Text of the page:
It is sad to say it, but true, that much of politics these days is concerned with power and control. The last two decades have brought with them the politics of perception, or at the very least caused an increase in the importance of perception. What you do in politics has been jettisoned, to an extent, by how you appear. Witness the Brown transformation from Stalin to Mr. Bean, the failure of his attempts at a 'not flash, just Gordon' image and the subsequent portrayal of him as out-of-touch and laughably inept. These caricatures continued even when growth returned to the economy at the end of his premiership. It is hard to shake off these impressions once they catch the public mood.
Cameron doesn't just have cabinet ministers flouting his authority, damaging as that may be. He finds over a hundred of his backbenchers doing just the same over EU policy. He has one of his top aides (unnamed, thus far) criticising the party's own activists. The newspapers are freely contemplating as to whether there shall be any attempts at a palace coup by Gove, Hammond, or Boris Johnson. These issues are not new. Tory backbenchers, who have no reason to be loyal to Cameron while their chances of promotion are hindered by the limited number of blue seats at the coalition top table, have been in open revolt pretty much since Cameron failed to win a majority. They see him as a disconnected, Tory-in-name-only election loser who throws away any hope of a win in 2015 by allying himself to the left-ish instincts of the Liberal Democrats instead of the more traditional right-wing approach offered by UKIP. That may or may not be a correct characterisation, but it has clearly gained credence among Conservatives and serves to undermine the PM. The atmosphere within the Conservative Party, at least from the outside, stinks of disunity and a marked lack of leadership, and gives the impression of Cameron as a man without a firm hand on the tiller.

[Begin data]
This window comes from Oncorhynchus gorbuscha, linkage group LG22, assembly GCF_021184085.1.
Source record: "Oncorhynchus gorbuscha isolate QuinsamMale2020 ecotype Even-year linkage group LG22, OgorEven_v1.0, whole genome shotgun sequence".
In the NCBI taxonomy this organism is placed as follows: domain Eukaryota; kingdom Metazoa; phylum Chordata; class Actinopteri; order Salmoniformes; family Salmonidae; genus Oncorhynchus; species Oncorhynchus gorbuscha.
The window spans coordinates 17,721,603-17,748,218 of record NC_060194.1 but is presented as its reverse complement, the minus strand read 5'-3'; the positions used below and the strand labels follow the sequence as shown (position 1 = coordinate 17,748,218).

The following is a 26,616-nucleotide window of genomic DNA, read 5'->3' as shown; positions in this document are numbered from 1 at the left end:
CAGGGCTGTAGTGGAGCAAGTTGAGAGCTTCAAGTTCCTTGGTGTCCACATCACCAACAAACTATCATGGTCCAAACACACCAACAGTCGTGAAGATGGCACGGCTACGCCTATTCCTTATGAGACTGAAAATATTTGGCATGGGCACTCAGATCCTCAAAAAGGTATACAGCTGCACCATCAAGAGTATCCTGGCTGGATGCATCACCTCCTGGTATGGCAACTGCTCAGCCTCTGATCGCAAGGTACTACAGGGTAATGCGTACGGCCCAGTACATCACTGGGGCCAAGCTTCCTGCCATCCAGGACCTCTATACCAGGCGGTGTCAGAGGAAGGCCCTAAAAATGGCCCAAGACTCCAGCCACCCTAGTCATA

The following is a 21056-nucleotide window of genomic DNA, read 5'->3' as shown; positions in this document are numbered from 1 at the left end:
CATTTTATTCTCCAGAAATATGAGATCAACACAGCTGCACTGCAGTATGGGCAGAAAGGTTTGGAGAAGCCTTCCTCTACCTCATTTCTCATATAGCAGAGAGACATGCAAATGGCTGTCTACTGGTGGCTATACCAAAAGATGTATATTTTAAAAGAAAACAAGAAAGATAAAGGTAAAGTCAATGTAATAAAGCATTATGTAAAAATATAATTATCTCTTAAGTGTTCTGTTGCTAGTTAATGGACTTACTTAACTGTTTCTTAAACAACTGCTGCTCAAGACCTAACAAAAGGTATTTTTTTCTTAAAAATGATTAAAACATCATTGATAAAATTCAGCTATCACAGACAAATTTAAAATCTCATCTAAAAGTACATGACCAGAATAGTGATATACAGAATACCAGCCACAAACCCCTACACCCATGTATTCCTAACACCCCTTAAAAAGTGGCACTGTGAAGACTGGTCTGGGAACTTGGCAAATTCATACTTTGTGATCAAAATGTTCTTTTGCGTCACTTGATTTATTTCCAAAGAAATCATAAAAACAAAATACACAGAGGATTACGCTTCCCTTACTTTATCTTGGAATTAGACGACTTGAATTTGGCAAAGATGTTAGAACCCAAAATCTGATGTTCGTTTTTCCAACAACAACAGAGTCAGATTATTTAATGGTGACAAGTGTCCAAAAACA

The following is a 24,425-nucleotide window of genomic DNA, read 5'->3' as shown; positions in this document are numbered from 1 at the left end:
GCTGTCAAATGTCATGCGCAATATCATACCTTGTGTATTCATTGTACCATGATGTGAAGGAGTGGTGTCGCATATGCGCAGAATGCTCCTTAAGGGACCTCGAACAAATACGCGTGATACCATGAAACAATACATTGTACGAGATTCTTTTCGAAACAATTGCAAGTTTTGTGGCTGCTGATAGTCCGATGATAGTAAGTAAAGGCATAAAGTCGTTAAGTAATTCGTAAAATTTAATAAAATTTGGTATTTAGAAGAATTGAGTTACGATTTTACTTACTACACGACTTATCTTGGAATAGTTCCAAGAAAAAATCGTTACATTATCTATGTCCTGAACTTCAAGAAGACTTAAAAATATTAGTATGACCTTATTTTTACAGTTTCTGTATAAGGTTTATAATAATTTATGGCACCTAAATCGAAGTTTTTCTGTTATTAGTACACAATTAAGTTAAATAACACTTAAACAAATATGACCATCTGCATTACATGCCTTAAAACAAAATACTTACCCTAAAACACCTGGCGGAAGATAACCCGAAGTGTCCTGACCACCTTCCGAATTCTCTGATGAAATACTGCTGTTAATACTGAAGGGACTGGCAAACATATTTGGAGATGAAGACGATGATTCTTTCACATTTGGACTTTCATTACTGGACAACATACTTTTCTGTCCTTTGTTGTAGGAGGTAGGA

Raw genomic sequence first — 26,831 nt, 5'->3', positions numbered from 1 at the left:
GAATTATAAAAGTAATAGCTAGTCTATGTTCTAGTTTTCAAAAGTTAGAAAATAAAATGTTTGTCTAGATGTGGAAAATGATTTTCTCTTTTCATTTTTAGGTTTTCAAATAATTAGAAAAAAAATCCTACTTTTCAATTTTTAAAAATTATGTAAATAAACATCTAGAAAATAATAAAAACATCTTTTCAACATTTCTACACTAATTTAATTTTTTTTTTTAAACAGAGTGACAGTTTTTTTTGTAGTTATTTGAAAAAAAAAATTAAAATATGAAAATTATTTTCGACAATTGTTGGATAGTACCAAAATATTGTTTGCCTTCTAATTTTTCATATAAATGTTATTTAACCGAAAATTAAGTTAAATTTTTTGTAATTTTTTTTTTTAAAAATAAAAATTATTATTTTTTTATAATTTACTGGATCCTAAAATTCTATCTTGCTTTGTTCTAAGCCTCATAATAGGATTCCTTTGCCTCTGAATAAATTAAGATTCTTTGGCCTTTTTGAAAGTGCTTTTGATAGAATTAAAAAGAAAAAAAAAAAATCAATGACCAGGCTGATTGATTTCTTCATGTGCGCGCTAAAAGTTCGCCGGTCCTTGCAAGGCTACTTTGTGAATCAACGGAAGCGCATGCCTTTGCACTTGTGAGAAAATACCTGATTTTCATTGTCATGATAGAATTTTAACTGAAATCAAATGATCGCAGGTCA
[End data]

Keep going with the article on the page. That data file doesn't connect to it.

A slide in the perception of the Prime Minister's control of events is not something that can be reversed through government policy, like economic growth, unemployment or tax rates. John Major is the best example of the incurability of this particular disease - his attempt to reassert his own personal control with the dramatic 'put up or shut up' leadership election in 1995 failed miserably. Once the aura of control is gone, it is destined not to return, barring something staggering. The thirst on the backbenches for a leader who listens to them cannot in all likelihood be quenched by Cameron. Expect the rumblings within cabinet to grow louder, from sources other than Mr. Gove and Mr. Hammond. The die, it seems, has been cast for the Prime Minister, and the results are far from encouraging.